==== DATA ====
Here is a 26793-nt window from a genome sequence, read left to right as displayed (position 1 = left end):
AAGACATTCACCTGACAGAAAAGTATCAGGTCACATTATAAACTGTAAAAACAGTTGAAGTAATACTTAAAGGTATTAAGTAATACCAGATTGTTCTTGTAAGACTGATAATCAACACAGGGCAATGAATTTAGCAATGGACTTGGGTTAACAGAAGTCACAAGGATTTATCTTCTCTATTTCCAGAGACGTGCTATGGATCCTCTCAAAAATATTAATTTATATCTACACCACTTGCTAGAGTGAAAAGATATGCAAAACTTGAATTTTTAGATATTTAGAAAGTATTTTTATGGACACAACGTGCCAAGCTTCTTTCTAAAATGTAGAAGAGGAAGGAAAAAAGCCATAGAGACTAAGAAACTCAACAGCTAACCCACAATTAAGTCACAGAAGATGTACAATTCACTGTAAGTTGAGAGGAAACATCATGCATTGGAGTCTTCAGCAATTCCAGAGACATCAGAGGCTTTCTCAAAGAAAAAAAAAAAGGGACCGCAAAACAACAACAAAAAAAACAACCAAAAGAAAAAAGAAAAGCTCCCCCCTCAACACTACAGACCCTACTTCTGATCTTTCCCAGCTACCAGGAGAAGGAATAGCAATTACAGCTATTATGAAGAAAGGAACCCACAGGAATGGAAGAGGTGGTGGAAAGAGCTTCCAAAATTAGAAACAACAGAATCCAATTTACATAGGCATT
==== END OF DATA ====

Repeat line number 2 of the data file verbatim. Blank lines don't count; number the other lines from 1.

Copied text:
AAGACATTCACCTGACAGAAAAGTATCAGGTCACATTATAAACTGTAAAAACAGTTGAAGTAATACTTAAAGGTATTAAGTAATACCAGATTGTTCTTGTAAGACTGATAATCAACACAGGGCAATGAATTTAGCAATGGACTTGGGTTAACAGAAGTCACAAGGATTTATCTTCTCTATTTCCAGAGACGTGCTATGGATCCTCTCAAAAATATTAATTTATATCTACACCACTTGCTAGAGTGAAAAGATATGCAAAACTTGAATTTTTAGATATTTAGAAAGTATTTTTATGGACACAACGTGCCAAGCTTCTTTCTAAAATGTAGAAGAGGAAGGAAAAAAGCCATAGAGACTAAGAAACTCAACAGCTAACCCACAATTAAGTCACAGAAGATGTACAATTCACTGTAAGTTGAGAGGAAACATCATGCATTGGAGTCTTCAGCAATTCCAGAGACATCAGAGGCTTTCTCAAAGAAAAAAAAAAAGGGACCGCAAAACAACAACAAAAAAAACAACCAAAAGAAAAAAGAAAAGCTCCCCCCTCAACACTACAGACCCTACTTCTGATCTTTCCCAGCTACCAGGAGAAGGAATAGCAATTACAGCTATTATGAAGAAAGGAACCCACAGGAATGGAAGAGGTGGTGGAAAGAGCTTCCAAAATTAGAAACAACAGAATCCAATTTACATAGGCATT